I met three lovely young women, two of whom had lived and worked in Uganda for four months through their universities and one who had just returned from two weeks in South Africa. One of the women lives in Fishkill and says she often brings her friends into the shop. She is leaving in a matter of weeks for a year in Egypt and upon her return she will attend Pace University for her international law degree. Wow!

Julia Frazier came by. It's been far too long since we've seen each other. She was astounded by how "big" Macallan had gotten. She leaves for England to defend her dissertation and hopes to leave within weeks of her return to take a job with a nonprofit in the Congo!

Another encounter that makes me feel the shop is vital and worthwhile is when three women (and a man) came into the store midday. "This is my all-time favorite store" a beautiful woman who was impeccably dressed said as she escorted her guests in, "we just have to go in here!" Her one friend saw a bag (basket with straps to carry on your back) and fondled it briefly. "It's a shop full of African stuff," her other friend said. "and you're looking at a bag from the Philippines." This comment was made significant because the women were African American. They explored the store a decent amount of time and left without much interaction with me or Macallan. The one woman had apparently been in many times before and basically knew the layout better than I did. She guided her friends around like an expert - which made me appreciate my store manager, Portia, that much more. When "strangers" know your store better than you do, that means the store is in good (great!) hands while you are away. They left without buying anything, but I got much from their visit. By the end of the day, we'd had something like 70 people come through the door, not a bad Thursday with an OK sales total. And out of the blue, the three (plus the gentleman who must be a saint) came in with a flurry. I heard a voice proclaim, "If it's still here when I walk by, I'm going to buy it." As soon as she walked in the door, she could see it was still hanging on the hook. "I was going to get on that train (back to NYC) and be very sorry I didn't buy this bag." She told me with the basket in hand. "I know how that is." I responded. She bought it and was very pleased with herself and her purchase. "Thanks for coming by." I said to anyone who would listen. "Next time you come up" the leader of the visit began to say, but I didn't hear the rest since they were already down the block rushing to catch their train.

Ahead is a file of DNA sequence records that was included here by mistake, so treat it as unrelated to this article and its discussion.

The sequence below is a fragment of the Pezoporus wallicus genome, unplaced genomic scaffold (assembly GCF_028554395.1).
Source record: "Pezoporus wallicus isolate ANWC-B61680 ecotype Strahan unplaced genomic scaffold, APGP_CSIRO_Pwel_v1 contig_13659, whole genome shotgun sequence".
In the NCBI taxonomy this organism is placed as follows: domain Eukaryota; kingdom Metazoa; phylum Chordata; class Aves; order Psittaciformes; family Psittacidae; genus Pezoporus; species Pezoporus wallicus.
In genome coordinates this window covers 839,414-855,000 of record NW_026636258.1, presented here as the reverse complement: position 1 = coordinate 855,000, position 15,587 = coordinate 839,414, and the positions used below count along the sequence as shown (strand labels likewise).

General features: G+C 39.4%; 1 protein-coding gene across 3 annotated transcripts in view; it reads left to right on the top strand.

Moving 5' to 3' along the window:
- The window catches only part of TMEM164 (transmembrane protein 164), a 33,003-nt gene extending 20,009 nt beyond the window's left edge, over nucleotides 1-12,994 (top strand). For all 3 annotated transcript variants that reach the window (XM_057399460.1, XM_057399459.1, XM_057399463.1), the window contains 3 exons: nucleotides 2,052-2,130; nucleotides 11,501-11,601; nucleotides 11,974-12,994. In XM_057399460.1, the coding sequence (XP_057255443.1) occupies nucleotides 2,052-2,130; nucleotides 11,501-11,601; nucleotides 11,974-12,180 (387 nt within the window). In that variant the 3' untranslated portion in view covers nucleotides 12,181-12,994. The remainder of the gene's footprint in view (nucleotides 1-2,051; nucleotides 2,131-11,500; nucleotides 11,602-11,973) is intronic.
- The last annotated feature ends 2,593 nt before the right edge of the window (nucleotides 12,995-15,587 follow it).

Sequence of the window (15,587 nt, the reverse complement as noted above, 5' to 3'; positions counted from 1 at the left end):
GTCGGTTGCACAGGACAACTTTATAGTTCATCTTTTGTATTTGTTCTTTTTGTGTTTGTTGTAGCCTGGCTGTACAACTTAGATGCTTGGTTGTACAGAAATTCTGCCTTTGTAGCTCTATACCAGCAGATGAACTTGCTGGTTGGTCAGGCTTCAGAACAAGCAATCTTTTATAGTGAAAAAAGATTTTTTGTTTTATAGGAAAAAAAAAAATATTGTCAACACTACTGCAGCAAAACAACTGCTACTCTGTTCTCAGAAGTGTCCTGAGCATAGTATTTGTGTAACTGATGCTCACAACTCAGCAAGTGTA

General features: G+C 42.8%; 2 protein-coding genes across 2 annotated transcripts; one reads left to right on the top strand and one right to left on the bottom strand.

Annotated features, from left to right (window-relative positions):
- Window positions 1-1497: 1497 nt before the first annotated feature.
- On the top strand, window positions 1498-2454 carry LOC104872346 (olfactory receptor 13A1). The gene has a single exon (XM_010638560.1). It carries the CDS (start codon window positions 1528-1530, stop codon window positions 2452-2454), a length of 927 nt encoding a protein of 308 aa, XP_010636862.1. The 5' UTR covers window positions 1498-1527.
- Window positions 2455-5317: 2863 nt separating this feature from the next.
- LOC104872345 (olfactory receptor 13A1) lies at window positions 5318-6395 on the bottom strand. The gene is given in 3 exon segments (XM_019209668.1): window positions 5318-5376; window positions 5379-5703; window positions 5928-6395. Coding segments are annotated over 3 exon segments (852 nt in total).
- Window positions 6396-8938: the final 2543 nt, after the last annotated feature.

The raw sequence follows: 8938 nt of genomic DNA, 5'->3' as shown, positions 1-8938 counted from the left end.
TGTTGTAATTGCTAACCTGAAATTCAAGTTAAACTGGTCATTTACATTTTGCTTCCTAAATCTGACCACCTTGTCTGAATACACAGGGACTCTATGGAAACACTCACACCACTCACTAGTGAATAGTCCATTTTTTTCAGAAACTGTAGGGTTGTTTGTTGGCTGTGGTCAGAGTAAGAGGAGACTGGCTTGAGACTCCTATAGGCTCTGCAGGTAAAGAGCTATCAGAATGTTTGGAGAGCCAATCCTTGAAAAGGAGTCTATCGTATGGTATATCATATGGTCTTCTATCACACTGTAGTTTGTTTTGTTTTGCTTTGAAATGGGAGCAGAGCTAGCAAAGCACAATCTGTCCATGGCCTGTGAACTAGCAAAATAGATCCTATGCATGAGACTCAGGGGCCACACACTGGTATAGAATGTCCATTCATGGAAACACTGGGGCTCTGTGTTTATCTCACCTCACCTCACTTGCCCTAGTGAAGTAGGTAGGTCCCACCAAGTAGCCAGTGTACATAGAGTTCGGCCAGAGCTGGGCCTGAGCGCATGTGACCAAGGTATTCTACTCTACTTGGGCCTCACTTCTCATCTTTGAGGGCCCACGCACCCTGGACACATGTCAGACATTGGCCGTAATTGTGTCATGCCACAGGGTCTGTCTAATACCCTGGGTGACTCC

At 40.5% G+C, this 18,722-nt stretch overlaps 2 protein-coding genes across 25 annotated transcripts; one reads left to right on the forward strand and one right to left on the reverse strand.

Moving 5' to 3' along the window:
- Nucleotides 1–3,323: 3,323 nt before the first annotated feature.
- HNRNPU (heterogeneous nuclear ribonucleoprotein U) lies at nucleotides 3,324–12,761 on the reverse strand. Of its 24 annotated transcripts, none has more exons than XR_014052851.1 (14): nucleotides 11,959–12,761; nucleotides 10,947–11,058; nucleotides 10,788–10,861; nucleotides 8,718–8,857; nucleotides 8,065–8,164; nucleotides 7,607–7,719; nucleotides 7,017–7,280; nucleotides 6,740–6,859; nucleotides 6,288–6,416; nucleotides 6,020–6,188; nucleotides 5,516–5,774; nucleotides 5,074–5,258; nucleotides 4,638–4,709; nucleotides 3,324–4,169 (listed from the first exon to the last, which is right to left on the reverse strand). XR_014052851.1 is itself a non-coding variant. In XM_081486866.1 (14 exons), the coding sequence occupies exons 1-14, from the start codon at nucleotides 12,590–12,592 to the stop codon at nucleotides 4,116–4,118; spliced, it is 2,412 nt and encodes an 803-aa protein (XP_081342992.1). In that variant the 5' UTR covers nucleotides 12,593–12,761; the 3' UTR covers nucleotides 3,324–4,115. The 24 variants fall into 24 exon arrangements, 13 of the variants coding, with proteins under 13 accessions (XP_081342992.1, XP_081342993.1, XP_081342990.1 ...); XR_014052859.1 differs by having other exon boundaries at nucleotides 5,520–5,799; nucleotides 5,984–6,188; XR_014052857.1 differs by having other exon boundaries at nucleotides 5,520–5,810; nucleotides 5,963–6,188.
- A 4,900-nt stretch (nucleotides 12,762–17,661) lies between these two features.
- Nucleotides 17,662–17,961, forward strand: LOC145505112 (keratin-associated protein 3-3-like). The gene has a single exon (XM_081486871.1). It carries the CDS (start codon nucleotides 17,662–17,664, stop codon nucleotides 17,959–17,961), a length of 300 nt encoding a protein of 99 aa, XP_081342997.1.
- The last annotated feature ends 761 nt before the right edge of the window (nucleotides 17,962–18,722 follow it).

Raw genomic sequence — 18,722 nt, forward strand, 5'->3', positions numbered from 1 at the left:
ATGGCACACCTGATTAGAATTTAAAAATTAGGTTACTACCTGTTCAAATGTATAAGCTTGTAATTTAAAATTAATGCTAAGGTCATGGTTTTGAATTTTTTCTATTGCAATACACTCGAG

A great day because of the many wonderful supportive people we met and because I get to share it with my daughter. She probably will never inherit this business since she wants to be a veterinarian, not a shop owner, but she will inherit the goodwill fair trade practices bestows on the world for the women who produce, the women who shop and the women (Macallan, Portia and myself) who bring these values to the world we encounter daily - all of us doing our part to make a difference.

Wednesday, August 5, 2009

Elephant Dung Prints Just In

We met Emmanuel Mukwiro in Botswana last year. He had a stand by the side of the road where he was selling baskets, wood carvings and his wonderful prints.

I spoke to him at length about his business and his artwork. He was from Zimbabwe, able to cross the border to sell his crafts. He supported his extended family, basket weavers and woodcarvers. He had a wife who stayed behind in Zimbabwe to care for his two children.
Since we were in Africa for two months, I placed an order with him and set a date when we would return to pick up the prints. We found him several weeks later, just where we met him. He was a bit flustered and upon shaking his hand hello, I realized why. He said he had been in a terrible bus accident on his way back to Zim. The bus turned on its side and he hurt his hand badly. Wanting to complete my order, he got the help of his brother and they managed to have the prints ready. His hand was bandaged and bent. I hoped he'd be fine soon. I hoped the accident, or more common, the treatment would not hurt him for good.

I've been buying from Emmanuel thorughout the year. This is the latest order, a large one with sizes as small as 3" x 4" and as large as "13"x 15". I was happy to send him the money - I know how tough it is right now in Zimbabwe.

His prints sell particularly well at the Cultural Survival Bazaars where people take the time to find genuine arts and crafts. You can't see from these pictures how the elephant dung (OK, it's not all made of elephant poop. That's just what it's called since it contains natural fibers, but there is some elephant dung in there, I guarantee.) is used within the print. Emmanuel's images are enhanced and made that much more charming with his titles. This one is called "Collecting Water for a Wedding."